Hello from London! We've been having a great time so far.
We arrived on Friday afternoon, but were pretty much too exhausted to do much except stroll around St. James Park a bit, have some dinner, and conk out.
We started Saturday by wandering around Covent Garden a bit, stopping to see St. Paul's church, which I wanted to see primarily because it features in the opening scene of Ben Aaronovitch's Rivers of London. It's a credit to Aaronovitch's powers of description that it looks pretty much as I pictured it, except that the actual distance between the church and Covent Garden market is smaller than I'd imagined. ("The distance is smaller than I imagined" is a pretty good description of Central London, generally.)
From there we walked to Sir John Soane's museum, which I think has to be seen to be believed. It's just crammed full of stuff - architectural models, sculpture (original and reproductions), drawings, bric-a-brac. It's too bad you can't take photos there, because I don't think mere words do justice to how packed the place is.
We made our way to the Museum of London, stopping at St. Bartholomew's church along the way. St. Bartholomew's is one of the few buildings in London that actually date back to the middle ages. Fortunately, the neighboring hospital looks like it's been renovated a fair few times since the 1100s.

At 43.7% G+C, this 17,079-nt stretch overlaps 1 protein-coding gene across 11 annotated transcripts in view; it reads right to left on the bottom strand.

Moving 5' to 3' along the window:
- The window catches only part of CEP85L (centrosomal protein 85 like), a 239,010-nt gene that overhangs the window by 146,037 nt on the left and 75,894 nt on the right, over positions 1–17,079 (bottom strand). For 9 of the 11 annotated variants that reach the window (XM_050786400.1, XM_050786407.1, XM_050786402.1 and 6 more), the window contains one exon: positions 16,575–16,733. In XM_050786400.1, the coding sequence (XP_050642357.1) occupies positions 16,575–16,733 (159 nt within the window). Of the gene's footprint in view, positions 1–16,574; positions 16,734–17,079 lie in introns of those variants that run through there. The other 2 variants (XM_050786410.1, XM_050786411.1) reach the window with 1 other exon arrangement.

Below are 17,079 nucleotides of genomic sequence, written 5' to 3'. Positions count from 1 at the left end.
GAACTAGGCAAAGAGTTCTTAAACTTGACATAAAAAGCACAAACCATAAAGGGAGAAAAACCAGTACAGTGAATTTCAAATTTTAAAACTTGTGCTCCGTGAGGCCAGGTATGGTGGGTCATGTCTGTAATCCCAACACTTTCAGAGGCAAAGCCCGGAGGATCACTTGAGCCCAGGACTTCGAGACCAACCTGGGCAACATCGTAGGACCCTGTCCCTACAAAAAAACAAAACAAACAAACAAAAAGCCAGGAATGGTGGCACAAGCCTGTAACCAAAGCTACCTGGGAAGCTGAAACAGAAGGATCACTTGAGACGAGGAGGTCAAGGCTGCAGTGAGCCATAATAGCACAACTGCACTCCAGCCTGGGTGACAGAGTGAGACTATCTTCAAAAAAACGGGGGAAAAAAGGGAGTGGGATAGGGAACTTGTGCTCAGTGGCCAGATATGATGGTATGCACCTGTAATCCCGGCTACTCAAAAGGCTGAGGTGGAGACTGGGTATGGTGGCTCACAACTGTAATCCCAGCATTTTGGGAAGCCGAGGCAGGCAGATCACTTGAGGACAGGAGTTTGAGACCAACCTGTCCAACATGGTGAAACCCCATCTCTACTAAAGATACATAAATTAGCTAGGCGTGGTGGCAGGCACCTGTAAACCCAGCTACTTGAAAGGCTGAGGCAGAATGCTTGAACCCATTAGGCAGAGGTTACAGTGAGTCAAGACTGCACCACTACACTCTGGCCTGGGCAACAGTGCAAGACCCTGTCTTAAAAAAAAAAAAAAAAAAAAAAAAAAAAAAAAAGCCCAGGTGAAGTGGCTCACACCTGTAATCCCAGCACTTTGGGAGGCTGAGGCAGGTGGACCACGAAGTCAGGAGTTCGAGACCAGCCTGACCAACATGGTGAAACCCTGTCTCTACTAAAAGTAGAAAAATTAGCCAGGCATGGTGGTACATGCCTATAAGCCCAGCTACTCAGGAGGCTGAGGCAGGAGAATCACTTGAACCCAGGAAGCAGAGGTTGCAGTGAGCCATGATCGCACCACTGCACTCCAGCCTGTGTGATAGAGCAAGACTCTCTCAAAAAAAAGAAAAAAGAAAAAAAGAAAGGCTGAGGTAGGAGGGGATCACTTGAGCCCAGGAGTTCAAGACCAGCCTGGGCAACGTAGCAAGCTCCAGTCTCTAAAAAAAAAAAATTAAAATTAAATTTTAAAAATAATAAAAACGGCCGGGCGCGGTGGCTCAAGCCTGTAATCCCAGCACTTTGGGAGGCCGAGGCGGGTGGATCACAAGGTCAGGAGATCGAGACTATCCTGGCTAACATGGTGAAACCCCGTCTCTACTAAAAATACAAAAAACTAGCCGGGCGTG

The Museum of London is really cool. I particularly liked the exhibits on Roman London. We also had fun totally geeking out with a museum staff member about swords, prompted by his jumping in to correct me when I mis-identified a hand-and-a-half sword as a two-handed sword. (Silly me. I really ought to know better. On the other hand, being wrong prompted a conversation which was much more fun and informative than just reading the informational placards.)
For today's explorations, we'd intended a maritime theme, planning to visit the Docklands museum and then head on to Greenwich. But after we got out of the Docklands museum, it was raining pretty hard, so we made our soggy way back to central London, had lunch, and holed up in a Waterstone's bookstore for a while. When it cleared up a bit, we went to the National Portrait Gallery and explored the top floor, which has the medieval, Elizabethan, and Stuart-era portraits. Which prompted today's Stupid Question In History: Was the overall prestige of the Order of the Garter tied to the fashion for men wearing hosiery? (Do present day members of the Order of the Garter still wear the garter?)
Tomorrow, weather permitting, I think we'll take a day trip to Bath.